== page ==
England clinched an emphatic win in their first one-day international in 14 months against New Zealand, their first tour match in nearly a year.
They broke boundaries in the process, their eight-wicket win saw England share the wickets between seven different bowlers, with the returning left-arm seamer Tash Farrant claiming two in her first ODI since 2013 and two years after losing her England contract.
“I think that was a massive statement from Tash,” Tammy Beaumont, who hit 72 off 86 balls, said of her team-mate’s performance. “She’s been exceptional since she’s come in on the tour. She’s put pressure on the seam attack, she’s bowling really well and swinging it again, it’s great to see that. She fully deserved to get her second ODI cap after a few years break and she showed why she’s on this tour and deserves to be here. I’m really happy for her.”
Farrant’s wait for her international return has been mirrored in England’s own patience during the coronavirus pandemic. Tuesday marked their first 50-over match since Dec 2019, their longest run without playing the format since 1997.
After last February’s T20 World Cup - where rain prevented them from playing their semi-final clash - England have played just five days of cricket, all at home to the West Indies in a T20 series last summer. It was a wonder that happened at all, after it had to be hastily arranged following South Africa and India pulling out of their respective tours in England due to the pandemic.
All in all, this past year has not been ideal preparation for England's world title defence - now 13 months away, after hosts New Zealand were forced to postpone proceedings and push the tournament to 2022. To return to longer form cricket has been an adjustment, Beaumont admitted, citing their surprise loss in one of the warm-up fixtures last week:
“There was probably a lot of rust in those warm up games, it’s been a very long time since we played any longer format cricket so we really had to work hard in the nets and get back to that idea of batting long and not playing T20 cricket in a 50-over game.
"[Today] is the kind of performance we really want to pride ourselves on, to hit that standard every time. We have a history of not starting very well so it was great we came out and gave a convincing win today."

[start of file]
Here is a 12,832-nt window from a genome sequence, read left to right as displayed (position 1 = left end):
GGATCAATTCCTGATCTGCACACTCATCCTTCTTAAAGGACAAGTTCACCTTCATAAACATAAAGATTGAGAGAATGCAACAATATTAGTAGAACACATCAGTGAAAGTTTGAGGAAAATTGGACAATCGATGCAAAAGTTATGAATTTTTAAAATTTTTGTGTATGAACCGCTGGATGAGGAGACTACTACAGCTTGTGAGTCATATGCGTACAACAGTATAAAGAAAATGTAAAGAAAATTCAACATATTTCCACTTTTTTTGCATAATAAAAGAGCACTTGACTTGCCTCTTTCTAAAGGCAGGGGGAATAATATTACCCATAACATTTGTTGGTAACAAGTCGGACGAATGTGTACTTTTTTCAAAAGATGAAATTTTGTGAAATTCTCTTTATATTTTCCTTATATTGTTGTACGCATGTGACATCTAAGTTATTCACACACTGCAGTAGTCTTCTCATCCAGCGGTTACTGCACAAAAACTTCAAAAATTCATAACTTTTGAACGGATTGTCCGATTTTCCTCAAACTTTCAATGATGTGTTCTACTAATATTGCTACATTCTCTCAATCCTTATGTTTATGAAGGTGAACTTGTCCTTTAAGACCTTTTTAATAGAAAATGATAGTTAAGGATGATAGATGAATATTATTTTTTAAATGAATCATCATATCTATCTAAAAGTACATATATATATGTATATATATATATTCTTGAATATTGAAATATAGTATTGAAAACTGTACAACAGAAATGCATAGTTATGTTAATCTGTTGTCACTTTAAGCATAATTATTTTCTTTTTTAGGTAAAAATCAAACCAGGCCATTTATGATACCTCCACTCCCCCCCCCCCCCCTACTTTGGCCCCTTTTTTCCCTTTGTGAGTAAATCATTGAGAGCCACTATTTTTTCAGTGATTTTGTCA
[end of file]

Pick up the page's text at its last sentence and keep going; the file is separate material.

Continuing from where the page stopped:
Playing in such good form at Christchurch's Hagley Oval was a good omen, Beaumont hoped, with the World Cup final scheduled there come April 2022: "We’re desperate to defend our title and hopefully get to that final. The whole tour is brilliant preparation for us to come out here a year ahead the World Cup. Hopefully we’ll be back."
The ECB are planning a path to that Hagley final in 14 months with an ambitious schedule for England. A return series with New Zealand is set to be announced, as well as a visit from South Africa, and in October England will go on a three-match ODI tour to Pakistan in their first ever visit to the country.
The aim is to catch up to world leaders Australia. The T20 world champions swept past New Zealand in their own three-match series last October, and are scheduled to take them on again come April. Despite England being the reigning ODI world champions, Australia are the ones to beat, and are currently one win away from breaking the 2003 Australia Men's side's 21-match winning streak in the format.
Closing the gap on them this past year has been impossible for England with their limited schedule, but news this week of The Hundred pushing the women's matches to the forefront, in a domestic summer that includes three times as many fixtures than ever, is a promising place to push on from. Farrant is one of 41 full-time professionals at regional teams that will help boost standards and make England players less reliant on international touring for top level competition.
This tour of New Zealand, which continues on Thursday, could be the starting block for England's rebuild year.